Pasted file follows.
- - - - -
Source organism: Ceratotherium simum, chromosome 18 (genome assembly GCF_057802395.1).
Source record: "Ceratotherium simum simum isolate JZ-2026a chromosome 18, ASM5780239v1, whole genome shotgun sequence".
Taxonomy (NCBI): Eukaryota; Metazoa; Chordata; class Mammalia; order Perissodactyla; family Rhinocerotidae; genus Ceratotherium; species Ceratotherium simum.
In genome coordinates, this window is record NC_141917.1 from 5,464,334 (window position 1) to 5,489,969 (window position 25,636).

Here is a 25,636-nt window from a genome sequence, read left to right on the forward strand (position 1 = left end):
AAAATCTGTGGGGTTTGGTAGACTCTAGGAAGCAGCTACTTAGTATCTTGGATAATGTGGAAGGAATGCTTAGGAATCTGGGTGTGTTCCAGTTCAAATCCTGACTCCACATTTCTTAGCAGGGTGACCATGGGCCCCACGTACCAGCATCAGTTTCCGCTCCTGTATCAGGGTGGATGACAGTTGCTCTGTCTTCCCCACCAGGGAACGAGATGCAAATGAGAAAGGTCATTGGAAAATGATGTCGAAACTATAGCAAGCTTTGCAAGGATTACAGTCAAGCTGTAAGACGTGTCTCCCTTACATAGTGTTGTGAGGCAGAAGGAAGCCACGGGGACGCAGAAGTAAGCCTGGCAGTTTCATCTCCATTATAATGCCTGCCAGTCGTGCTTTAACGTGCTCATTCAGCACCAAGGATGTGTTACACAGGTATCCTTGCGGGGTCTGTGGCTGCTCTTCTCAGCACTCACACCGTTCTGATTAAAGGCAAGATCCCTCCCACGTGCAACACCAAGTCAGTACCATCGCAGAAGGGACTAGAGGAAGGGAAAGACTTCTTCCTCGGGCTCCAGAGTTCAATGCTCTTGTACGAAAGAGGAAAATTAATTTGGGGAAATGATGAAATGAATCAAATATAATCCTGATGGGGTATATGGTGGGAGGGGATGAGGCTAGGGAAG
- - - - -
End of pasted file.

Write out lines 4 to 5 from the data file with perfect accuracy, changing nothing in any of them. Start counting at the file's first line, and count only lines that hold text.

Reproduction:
In genome coordinates, this window is record NC_141917.1 from 5,464,334 (window position 1) to 5,489,969 (window position 25,636).

Here is a 25,636-nt window from a genome sequence, read left to right on the forward strand (position 1 = left end):